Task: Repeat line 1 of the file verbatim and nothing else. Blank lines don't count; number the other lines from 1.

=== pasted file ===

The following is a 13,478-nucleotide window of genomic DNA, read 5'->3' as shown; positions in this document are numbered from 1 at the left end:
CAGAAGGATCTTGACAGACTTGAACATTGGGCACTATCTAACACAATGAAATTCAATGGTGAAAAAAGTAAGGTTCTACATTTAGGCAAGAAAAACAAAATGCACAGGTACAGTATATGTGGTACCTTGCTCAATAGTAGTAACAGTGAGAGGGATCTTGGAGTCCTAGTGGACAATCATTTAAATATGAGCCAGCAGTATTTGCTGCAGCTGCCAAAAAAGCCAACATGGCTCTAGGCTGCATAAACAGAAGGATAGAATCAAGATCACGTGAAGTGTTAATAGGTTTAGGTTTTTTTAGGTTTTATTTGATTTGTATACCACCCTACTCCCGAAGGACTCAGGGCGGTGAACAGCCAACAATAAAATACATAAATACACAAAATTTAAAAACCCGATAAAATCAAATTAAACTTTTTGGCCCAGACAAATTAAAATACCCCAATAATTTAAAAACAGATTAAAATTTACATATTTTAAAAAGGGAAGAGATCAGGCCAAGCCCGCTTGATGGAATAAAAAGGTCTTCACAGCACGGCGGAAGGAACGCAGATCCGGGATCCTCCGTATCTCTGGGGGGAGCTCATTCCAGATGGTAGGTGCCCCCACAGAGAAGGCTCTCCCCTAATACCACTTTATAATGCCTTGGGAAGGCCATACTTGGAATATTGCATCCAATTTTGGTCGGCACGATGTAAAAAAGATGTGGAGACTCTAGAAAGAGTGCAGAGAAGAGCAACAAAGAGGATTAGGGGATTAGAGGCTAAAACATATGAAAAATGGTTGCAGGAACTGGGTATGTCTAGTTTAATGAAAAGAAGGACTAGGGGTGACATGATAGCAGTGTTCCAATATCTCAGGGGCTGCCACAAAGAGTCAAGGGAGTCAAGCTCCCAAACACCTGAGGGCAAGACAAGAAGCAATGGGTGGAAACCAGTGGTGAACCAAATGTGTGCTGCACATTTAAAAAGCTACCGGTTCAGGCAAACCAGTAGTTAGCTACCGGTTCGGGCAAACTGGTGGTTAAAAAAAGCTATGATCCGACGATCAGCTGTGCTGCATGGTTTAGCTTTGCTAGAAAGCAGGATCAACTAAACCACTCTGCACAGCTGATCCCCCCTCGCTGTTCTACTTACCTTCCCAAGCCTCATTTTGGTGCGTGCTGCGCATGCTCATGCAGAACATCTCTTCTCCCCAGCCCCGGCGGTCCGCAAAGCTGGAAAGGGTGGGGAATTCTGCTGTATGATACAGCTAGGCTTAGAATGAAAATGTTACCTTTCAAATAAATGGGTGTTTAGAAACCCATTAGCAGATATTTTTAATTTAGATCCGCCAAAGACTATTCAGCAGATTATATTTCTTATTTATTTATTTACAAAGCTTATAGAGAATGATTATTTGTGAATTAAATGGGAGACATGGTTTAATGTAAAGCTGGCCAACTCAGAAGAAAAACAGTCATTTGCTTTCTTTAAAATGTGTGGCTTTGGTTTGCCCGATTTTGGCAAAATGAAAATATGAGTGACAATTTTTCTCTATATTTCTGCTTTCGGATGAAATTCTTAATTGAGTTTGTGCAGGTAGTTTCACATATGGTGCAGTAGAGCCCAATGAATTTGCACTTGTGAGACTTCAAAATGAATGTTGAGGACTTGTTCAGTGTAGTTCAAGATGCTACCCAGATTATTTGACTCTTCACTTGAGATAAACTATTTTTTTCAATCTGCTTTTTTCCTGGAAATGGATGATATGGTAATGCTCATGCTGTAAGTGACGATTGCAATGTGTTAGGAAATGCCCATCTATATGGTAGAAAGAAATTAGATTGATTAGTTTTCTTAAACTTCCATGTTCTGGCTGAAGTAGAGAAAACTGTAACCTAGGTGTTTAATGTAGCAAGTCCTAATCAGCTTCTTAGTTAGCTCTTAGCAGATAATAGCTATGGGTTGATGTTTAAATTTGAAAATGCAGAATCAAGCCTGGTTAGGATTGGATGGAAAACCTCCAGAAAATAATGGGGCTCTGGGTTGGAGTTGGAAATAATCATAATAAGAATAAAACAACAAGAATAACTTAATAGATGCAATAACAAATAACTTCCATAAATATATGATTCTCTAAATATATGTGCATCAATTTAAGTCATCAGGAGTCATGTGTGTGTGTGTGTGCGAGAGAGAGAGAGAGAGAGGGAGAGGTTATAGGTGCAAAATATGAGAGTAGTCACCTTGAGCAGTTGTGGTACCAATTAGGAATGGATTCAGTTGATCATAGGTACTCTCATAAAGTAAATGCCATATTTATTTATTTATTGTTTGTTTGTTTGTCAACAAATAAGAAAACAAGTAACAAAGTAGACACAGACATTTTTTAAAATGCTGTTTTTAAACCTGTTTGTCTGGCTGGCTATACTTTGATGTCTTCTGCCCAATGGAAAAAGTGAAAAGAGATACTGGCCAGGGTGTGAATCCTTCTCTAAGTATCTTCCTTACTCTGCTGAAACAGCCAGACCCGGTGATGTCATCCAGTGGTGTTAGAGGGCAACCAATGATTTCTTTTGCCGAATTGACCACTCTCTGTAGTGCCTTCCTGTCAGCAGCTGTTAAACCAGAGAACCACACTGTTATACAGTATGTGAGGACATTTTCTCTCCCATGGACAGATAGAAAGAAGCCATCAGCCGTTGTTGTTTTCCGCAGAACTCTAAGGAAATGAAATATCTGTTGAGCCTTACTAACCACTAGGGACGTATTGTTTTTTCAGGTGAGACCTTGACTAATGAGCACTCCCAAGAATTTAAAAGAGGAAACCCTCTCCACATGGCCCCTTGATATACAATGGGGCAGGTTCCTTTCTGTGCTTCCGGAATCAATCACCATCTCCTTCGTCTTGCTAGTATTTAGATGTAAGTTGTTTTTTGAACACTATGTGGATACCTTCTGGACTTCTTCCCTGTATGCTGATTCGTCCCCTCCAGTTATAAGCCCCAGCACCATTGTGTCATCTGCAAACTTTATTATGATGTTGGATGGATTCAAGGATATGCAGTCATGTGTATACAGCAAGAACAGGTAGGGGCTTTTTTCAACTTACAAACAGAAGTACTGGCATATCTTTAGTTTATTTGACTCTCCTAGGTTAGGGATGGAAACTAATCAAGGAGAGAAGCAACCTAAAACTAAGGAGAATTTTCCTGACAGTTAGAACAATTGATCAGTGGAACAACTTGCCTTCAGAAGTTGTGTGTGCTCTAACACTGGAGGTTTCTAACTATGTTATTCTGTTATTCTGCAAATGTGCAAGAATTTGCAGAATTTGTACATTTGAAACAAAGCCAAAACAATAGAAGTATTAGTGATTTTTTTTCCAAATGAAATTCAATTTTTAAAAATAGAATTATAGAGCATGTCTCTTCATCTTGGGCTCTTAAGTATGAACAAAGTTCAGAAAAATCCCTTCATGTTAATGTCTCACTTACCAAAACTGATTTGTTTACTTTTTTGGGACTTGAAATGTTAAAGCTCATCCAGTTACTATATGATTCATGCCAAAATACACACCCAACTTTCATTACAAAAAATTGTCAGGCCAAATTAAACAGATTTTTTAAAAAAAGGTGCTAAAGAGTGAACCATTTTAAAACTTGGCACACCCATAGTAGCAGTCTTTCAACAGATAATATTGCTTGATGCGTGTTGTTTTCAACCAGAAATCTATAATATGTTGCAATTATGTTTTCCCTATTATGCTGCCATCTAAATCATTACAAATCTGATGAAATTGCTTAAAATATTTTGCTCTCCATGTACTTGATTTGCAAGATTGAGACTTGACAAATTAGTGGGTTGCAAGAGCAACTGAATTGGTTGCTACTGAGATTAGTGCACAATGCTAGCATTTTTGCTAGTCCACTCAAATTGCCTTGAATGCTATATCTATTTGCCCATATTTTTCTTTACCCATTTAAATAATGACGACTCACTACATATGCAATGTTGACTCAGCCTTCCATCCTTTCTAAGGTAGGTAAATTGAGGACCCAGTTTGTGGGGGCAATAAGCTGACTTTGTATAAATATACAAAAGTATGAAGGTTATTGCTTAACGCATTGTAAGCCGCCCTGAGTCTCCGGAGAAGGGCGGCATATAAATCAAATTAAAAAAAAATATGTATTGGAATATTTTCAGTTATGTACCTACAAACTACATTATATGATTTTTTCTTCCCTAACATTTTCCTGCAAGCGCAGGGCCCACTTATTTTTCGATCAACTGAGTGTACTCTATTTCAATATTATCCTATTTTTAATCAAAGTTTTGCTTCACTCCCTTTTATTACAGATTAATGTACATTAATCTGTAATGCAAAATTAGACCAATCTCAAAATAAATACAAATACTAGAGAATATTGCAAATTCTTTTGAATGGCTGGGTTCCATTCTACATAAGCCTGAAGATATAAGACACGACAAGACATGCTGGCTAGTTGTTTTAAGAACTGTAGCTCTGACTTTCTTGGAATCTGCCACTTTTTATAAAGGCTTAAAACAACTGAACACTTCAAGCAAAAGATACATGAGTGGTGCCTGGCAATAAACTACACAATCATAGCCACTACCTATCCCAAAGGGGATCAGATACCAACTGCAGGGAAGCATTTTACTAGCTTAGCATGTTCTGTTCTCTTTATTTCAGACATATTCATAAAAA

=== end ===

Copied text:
The following is a 13,478-nucleotide window of genomic DNA, read 5'->3' as shown; positions in this document are numbered from 1 at the left end: